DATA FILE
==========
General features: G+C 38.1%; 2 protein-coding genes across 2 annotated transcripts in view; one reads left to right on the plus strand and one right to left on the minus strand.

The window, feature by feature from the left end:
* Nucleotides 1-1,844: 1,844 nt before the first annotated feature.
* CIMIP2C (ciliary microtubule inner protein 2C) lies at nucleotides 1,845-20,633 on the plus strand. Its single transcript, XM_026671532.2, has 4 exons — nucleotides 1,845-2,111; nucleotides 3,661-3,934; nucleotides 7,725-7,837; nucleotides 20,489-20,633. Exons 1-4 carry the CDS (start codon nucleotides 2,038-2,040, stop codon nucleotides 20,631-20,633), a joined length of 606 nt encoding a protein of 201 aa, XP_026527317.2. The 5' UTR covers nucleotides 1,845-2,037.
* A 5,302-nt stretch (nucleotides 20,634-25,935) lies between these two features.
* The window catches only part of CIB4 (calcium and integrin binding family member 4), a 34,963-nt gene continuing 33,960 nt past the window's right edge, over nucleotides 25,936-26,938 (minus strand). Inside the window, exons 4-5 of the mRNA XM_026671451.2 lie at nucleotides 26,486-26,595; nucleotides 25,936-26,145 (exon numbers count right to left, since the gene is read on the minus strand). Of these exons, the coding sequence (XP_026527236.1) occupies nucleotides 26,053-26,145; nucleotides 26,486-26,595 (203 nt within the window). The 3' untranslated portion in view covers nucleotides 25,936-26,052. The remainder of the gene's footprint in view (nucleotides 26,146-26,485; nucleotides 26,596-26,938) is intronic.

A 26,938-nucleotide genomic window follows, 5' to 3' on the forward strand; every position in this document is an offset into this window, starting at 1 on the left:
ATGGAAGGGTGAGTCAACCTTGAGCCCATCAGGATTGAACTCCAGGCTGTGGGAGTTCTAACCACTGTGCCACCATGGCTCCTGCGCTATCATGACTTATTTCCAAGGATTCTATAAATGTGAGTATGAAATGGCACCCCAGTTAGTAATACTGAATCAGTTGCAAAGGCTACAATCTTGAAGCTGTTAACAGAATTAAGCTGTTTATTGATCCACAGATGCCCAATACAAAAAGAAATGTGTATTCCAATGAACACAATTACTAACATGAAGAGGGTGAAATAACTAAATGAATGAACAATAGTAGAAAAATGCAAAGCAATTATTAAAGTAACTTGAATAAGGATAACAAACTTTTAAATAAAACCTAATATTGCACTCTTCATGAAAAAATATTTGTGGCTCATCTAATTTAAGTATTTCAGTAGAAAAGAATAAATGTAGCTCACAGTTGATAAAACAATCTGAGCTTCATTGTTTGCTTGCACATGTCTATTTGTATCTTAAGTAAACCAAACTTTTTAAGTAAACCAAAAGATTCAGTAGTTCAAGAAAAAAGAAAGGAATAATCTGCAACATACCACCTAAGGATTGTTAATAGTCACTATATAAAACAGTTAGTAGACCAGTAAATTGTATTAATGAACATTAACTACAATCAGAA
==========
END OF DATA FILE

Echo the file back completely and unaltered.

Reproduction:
General features: G+C 38.1%; 2 protein-coding genes across 2 annotated transcripts in view; one reads left to right on the plus strand and one right to left on the minus strand.

The window, feature by feature from the left end:
* Nucleotides 1-1,844: 1,844 nt before the first annotated feature.
* CIMIP2C (ciliary microtubule inner protein 2C) lies at nucleotides 1,845-20,633 on the plus strand. Its single transcript, XM_026671532.2, has 4 exons — nucleotides 1,845-2,111; nucleotides 3,661-3,934; nucleotides 7,725-7,837; nucleotides 20,489-20,633. Exons 1-4 carry the CDS (start codon nucleotides 2,038-2,040, stop codon nucleotides 20,631-20,633), a joined length of 606 nt encoding a protein of 201 aa, XP_026527317.2. The 5' UTR covers nucleotides 1,845-2,037.
* A 5,302-nt stretch (nucleotides 20,634-25,935) lies between these two features.
* The window catches only part of CIB4 (calcium and integrin binding family member 4), a 34,963-nt gene continuing 33,960 nt past the window's right edge, over nucleotides 25,936-26,938 (minus strand). Inside the window, exons 4-5 of the mRNA XM_026671451.2 lie at nucleotides 26,486-26,595; nucleotides 25,936-26,145 (exon numbers count right to left, since the gene is read on the minus strand). Of these exons, the coding sequence (XP_026527236.1) occupies nucleotides 26,053-26,145; nucleotides 26,486-26,595 (203 nt within the window). The 3' untranslated portion in view covers nucleotides 25,936-26,052. The remainder of the gene's footprint in view (nucleotides 26,146-26,485; nucleotides 26,596-26,938) is intronic.

A 26,938-nucleotide genomic window follows, 5' to 3' on the forward strand; every position in this document is an offset into this window, starting at 1 on the left:
ATGGAAGGGTGAGTCAACCTTGAGCCCATCAGGATTGAACTCCAGGCTGTGGGAGTTCTAACCACTGTGCCACCATGGCTCCTGCGCTATCATGACTTATTTCCAAGGATTCTATAAATGTGAGTATGAAATGGCACCCCAGTTAGTAATACTGAATCAGTTGCAAAGGCTACAATCTTGAAGCTGTTAACAGAATTAAGCTGTTTATTGATCCACAGATGCCCAATACAAAAAGAAATGTGTATTCCAATGAACACAATTACTAACATGAAGAGGGTGAAATAACTAAATGAATGAACAATAGTAGAAAAATGCAAAGCAATTATTAAAGTAACTTGAATAAGGATAACAAACTTTTAAATAAAACCTAATATTGCACTCTTCATGAAAAAATATTTGTGGCTCATCTAATTTAAGTATTTCAGTAGAAAAGAATAAATGTAGCTCACAGTTGATAAAACAATCTGAGCTTCATTGTTTGCTTGCACATGTCTATTTGTATCTTAAGTAAACCAAACTTTTTAAGTAAACCAAAAGATTCAGTAGTTCAAGAAAAAAGAAAGGAATAATCTGCAACATACCACCTAAGGATTGTTAATAGTCACTATATAAAACAGTTAGTAGACCAGTAAATTGTATTAATGAACATTAACTACAATCAGAA